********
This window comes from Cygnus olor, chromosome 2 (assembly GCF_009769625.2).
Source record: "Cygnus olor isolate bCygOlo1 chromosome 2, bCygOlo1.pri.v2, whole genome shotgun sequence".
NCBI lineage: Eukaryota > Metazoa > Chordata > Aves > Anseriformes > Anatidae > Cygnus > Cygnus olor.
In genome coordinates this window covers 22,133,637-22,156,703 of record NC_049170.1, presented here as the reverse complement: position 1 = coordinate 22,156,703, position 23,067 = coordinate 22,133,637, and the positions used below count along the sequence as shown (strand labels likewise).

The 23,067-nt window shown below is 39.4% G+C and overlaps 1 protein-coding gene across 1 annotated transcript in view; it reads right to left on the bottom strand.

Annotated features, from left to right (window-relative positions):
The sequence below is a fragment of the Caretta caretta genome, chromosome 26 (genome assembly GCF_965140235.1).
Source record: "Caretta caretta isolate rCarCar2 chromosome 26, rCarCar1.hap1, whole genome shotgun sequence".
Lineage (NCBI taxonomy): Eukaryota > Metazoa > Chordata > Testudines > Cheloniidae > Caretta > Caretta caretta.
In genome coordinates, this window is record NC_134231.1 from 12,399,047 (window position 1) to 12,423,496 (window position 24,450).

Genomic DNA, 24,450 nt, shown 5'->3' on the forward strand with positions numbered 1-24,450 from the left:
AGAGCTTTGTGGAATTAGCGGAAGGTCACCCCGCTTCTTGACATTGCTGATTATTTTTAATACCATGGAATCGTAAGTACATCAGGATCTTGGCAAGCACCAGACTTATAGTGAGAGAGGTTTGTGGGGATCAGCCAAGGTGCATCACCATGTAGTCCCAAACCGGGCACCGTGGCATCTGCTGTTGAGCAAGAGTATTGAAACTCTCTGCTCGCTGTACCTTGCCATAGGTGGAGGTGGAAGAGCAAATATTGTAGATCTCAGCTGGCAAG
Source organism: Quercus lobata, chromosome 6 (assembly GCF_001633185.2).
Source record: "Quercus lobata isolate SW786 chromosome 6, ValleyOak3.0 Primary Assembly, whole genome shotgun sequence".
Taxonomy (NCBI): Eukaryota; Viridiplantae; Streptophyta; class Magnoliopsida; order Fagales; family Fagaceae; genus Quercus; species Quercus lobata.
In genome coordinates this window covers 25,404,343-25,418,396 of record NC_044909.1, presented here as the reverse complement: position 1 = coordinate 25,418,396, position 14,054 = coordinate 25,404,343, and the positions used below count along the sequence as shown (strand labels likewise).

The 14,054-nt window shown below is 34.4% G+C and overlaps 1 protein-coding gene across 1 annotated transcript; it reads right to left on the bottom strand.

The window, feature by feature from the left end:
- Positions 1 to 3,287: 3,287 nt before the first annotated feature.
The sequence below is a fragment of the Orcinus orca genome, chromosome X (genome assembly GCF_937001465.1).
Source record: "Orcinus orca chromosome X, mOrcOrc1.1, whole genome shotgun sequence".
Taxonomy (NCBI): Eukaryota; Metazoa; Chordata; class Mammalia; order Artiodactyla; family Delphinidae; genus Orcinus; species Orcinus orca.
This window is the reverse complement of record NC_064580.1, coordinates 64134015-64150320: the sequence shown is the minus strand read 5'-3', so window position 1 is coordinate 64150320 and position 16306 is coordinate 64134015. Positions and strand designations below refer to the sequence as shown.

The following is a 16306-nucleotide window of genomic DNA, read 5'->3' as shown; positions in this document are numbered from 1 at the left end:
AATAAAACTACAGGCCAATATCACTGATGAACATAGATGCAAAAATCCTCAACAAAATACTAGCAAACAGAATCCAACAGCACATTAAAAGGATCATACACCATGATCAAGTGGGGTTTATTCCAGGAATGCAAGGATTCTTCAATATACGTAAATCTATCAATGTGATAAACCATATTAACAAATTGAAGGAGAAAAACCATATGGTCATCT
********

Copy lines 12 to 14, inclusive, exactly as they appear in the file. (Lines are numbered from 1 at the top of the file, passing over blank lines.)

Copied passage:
AGAGCTTTGTGGAATTAGCGGAAGGTCACCCCGCTTCTTGACATTGCTGATTATTTTTAATACCATGGAATCGTAAGTACATCAGGATCTTGGCAAGCACCAGACTTATAGTGAGAGAGGTTTGTGGGGATCAGCCAAGGTGCATCACCATGTAGTCCCAAACCGGGCACCGTGGCATCTGCTGTTGAGCAAGAGTATTGAAACTCTCTGCTCGCTGTACCTTGCCATAGGTGGAGGTGGAAGAGCAAATATTGTAGATCTCAGCTGGCAAG
Source organism: Quercus lobata, chromosome 6 (assembly GCF_001633185.2).
Source record: "Quercus lobata isolate SW786 chromosome 6, ValleyOak3.0 Primary Assembly, whole genome shotgun sequence".